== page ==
Options You Can Choose To Prepare For Your Death

Human’s tendency to put death in the background amidst all of life’s noise begins to falter as the harsh grim reality forces itself back into the foreground. Age, sickness, trauma, and many other things remind us that we are more fragile than we think we are. Old Melanesians and Wari cultures believed endocannibalism, the act of eating the dead of the same species, to be an act of honoring the dead by forging a timeless connection between them and the living. The extent that humans would go to be able to cope with death knows no limits, subject of focus in many anthropological and philosophical circles. As grim as it may sound, accepting death to be a part of yours and others’ lives is essential to be able to move on. No one wants to prepare for their own death, but sometimes it’s the only right thing to do.

Leaving a Will or Testament

Even if we’re gone for good, we’d like to think that those who we leave behind will be able to get closure and try to enjoy their lives as much as possible. A will or testament is a legal document that allows the owner to dictate the transfer of ownership of the property to whomever they choose after their death. It also leaves room to choose a guardian to take care of the deceased’s children below the legal age. Even though it used to be written down by the will’s owner personally, it’s now recommended to let an attorney handle the technical writing of the will to properly navigate legal channels. If no will or testament is left before death, the state will be responsible for deciding the future of the property, according to each state’s laws.

The Medical Power of Attorney

It’s not uncommon for people nearing their time to grant a person of their choosing a written authorization known as “Power of Attorney” that allows them to manage certain aspects of your choice if you’re incapacitated or even after death. The person granted the authorization can decide while you’re unable to make decisions due to mental deterioration or from being in a coma, whether to continue treatment, allow visitations, move hospitals, and end-of-life decisions as long as none of the actions of the authorized person go against the will or testament.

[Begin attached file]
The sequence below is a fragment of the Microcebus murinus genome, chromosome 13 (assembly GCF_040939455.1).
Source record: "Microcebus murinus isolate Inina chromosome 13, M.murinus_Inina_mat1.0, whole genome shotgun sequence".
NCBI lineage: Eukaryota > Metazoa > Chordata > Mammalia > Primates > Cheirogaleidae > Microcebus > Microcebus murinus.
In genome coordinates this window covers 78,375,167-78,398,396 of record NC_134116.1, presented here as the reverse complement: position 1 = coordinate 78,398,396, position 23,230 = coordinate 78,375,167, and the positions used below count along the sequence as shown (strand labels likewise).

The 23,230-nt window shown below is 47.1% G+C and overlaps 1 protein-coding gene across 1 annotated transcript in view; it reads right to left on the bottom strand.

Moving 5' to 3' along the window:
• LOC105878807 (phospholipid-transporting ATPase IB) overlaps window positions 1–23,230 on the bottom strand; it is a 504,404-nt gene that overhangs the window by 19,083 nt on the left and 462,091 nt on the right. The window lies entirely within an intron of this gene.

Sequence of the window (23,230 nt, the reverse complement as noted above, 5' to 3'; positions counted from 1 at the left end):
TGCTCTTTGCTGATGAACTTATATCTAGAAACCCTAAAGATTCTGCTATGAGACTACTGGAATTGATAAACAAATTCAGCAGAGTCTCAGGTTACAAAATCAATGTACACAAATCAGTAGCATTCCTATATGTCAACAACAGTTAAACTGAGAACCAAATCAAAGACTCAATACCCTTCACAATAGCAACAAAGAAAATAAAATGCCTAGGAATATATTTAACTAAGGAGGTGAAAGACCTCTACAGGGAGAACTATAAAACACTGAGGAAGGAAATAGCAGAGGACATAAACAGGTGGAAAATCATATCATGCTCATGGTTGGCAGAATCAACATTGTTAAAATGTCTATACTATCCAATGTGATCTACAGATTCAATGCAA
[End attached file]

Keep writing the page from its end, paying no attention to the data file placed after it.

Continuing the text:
Resting Place

Those who are religious may want to choose the place they are to be buried in, and it’s usually close to people who were close to them. Some may prefer cremation to burial, to be closer to those who loved them and are still loving their memory after they are gone. The urn chosen for the cremated remains is seldom changed unless the ashes are to be scattered, making it a few peaceful moments as one tries to decide on the shape or color they’ll be comfortable to call their final resting place. According to https://www.greenmeadowmemorials.com/, cremation is often less stressful than burials on family members and friends. Burial affairs can take an emotional and financial toll on loved ones, which is why many opt for cremation instead.

Pet Arrangements

Those who know that their time is very close should manage to arrange for someone to take care of their pet after they’re gone. Those who weren’t expecting their death probably haven’t thought about designating someone to take care of their pet. The problem is that pets are treated as property in the eyes of the law of some states, which can end up in them being put down. Arrangements can be made to create a pet trust that allows the owner to decide on a person to take responsibility for the pet after their approval. The trust will contain money specifically left for the required expenses of caring for the pet, which can be adjusted according to the owner’s needs.

Organ Donation

Donating organs after death is a symbolic way to breathe life into a dying body. Organ donation requires permission from the owner, and the best way to do so is by imprinting the authorization on the government ID or driving license. It’s important to note that some spiritual or religious beliefs may be against donating organs, or at least specific organs, so it’s recommended for the potential donor to discuss their choices with their spiritual advisor if they have one.

The stoic and calm approach to death is often the one that leaves us with the most options to prepare for it. Taking some extra preparations to make sure that your loved ones can remember you fondly without a lot of stress is always worth it. Technically speaking, every human is preparing for their death one way or another ever since they have been born.